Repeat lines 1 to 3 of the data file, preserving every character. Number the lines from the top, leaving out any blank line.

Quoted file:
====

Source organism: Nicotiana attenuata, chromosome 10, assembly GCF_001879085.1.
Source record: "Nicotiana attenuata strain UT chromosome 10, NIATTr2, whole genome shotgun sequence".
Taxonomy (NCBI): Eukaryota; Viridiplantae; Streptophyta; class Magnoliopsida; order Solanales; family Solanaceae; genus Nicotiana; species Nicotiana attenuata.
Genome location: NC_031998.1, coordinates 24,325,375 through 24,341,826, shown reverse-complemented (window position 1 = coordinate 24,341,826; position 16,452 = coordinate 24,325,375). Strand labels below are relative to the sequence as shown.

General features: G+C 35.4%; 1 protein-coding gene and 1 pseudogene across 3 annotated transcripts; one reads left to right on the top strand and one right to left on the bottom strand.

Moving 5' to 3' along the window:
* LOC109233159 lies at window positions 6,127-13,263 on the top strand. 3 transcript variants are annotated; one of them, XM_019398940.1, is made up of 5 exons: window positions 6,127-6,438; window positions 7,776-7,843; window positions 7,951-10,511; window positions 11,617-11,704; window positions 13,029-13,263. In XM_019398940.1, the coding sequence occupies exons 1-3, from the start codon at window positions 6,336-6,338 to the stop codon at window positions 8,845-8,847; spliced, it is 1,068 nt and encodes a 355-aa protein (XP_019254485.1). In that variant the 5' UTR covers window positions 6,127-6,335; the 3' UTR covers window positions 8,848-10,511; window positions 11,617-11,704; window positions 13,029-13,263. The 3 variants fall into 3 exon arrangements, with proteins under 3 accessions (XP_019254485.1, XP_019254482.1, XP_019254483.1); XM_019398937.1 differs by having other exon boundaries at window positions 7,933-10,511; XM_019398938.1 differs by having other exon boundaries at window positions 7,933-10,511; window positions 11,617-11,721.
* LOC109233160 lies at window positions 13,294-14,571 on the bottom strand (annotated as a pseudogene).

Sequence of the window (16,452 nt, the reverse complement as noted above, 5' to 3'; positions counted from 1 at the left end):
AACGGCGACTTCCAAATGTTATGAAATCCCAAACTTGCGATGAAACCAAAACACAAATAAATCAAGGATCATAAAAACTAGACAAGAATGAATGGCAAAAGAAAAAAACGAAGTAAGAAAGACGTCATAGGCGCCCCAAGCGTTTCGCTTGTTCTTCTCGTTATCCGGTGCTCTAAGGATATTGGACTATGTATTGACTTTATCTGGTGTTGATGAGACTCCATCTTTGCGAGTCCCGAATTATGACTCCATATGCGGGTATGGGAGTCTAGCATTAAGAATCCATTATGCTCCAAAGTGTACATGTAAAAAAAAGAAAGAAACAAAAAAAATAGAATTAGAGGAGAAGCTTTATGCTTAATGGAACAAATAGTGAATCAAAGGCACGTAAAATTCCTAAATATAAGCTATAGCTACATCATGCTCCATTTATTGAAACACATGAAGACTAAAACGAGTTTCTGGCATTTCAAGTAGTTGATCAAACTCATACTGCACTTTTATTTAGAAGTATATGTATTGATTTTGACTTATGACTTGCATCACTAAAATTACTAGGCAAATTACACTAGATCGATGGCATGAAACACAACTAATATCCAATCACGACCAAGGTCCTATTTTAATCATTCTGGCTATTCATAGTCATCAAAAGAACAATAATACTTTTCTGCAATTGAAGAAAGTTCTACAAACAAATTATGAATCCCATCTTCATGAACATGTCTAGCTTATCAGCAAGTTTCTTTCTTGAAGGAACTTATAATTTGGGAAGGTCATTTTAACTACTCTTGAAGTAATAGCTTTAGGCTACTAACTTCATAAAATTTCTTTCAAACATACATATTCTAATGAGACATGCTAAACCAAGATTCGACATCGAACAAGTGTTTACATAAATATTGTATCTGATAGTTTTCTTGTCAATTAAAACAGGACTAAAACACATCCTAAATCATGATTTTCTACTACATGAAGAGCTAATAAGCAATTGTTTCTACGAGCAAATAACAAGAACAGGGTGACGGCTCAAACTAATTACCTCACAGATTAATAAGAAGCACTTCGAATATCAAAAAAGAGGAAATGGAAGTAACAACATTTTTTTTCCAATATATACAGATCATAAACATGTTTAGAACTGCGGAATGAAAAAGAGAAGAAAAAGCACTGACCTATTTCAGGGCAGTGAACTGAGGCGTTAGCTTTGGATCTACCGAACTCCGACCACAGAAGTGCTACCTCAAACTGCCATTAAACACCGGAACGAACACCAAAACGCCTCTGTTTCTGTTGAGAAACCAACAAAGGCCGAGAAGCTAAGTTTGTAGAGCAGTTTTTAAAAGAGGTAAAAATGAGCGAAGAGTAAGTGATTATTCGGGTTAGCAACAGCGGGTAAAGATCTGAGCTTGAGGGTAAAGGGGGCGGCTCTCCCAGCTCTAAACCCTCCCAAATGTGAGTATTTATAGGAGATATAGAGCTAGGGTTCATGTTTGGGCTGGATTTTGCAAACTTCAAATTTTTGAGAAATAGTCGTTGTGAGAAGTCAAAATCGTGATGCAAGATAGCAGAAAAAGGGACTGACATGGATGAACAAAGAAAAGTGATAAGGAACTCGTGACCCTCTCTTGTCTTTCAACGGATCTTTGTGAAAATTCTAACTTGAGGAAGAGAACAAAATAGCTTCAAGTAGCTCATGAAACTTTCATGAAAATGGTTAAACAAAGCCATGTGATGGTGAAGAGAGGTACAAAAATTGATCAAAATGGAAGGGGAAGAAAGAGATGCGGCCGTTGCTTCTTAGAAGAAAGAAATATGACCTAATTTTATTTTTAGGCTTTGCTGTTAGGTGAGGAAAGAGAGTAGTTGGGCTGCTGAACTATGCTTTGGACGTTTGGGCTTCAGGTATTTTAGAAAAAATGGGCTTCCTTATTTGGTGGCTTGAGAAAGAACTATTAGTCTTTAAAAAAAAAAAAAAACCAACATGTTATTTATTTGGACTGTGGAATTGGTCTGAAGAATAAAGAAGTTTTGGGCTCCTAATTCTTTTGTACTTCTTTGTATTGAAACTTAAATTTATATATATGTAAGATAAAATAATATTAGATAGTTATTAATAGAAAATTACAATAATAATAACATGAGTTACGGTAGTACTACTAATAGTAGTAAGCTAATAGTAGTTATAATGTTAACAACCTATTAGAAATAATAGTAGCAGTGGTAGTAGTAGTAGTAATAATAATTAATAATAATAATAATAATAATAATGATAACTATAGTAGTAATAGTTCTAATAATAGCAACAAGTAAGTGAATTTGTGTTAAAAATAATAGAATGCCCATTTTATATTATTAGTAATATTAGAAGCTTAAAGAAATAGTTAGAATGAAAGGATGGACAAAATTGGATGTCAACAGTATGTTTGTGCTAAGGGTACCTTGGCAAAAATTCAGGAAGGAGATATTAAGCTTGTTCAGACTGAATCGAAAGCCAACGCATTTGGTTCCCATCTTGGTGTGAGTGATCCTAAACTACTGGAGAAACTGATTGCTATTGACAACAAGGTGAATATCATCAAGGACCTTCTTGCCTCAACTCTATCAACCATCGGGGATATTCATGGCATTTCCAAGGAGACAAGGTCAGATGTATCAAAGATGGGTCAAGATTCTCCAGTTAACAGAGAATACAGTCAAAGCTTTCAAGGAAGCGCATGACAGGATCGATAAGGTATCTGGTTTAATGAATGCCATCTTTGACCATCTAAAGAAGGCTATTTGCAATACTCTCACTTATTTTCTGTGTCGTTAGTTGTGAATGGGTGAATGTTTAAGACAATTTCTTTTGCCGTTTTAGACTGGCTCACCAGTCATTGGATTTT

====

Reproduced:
Source organism: Nicotiana attenuata, chromosome 10, assembly GCF_001879085.1.
Source record: "Nicotiana attenuata strain UT chromosome 10, NIATTr2, whole genome shotgun sequence".
Taxonomy (NCBI): Eukaryota; Viridiplantae; Streptophyta; class Magnoliopsida; order Solanales; family Solanaceae; genus Nicotiana; species Nicotiana attenuata.